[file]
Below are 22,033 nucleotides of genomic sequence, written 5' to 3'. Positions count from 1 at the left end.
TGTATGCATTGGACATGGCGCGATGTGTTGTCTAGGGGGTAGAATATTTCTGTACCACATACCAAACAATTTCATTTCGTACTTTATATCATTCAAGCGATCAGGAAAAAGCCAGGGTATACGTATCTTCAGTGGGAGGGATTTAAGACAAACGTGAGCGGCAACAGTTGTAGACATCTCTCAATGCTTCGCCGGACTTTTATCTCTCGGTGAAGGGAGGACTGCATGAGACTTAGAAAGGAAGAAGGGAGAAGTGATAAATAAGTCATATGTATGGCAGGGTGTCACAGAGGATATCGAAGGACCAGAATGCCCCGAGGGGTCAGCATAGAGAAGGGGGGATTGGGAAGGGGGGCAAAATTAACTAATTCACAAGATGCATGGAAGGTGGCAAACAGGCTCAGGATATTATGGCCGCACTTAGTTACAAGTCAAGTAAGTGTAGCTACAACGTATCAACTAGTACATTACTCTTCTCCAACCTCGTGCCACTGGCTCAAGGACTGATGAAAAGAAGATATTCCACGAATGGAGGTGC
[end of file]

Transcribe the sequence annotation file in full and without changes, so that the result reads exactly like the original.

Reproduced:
Below are 22,033 nucleotides of genomic sequence, written 5' to 3'. Positions count from 1 at the left end.
TGTATGCATTGGACATGGCGCGATGTGTTGTCTAGGGGGTAGAATATTTCTGTACCACATACCAAACAATTTCATTTCGTACTTTATATCATTCAAGCGATCAGGAAAAAGCCAGGGTATACGTATCTTCAGTGGGAGGGATTTAAGACAAACGTGAGCGGCAACAGTTGTAGACATCTCTCAATGCTTCGCCGGACTTTTATCTCTCGGTGAAGGGAGGACTGCATGAGACTTAGAAAGGAAGAAGGGAGAAGTGATAAATAAGTCATATGTATGGCAGGGTGTCACAGAGGATATCGAAGGACCAGAATGCCCCGAGGGGTCAGCATAGAGAAGGGGGGATTGGGAAGGGGGGCAAAATTAACTAATTCACAAGATGCATGGAAGGTGGCAAACAGGCTCAGGATATTATGGCCGCACTTAGTTACAAGTCAAGTAAGTGTAGCTACAACGTATCAACTAGTACATTACTCTTCTCCAACCTCGTGCCACTGGCTCAAGGACTGATGAAAAGAAGATATTCCACGAATGGAGGTGC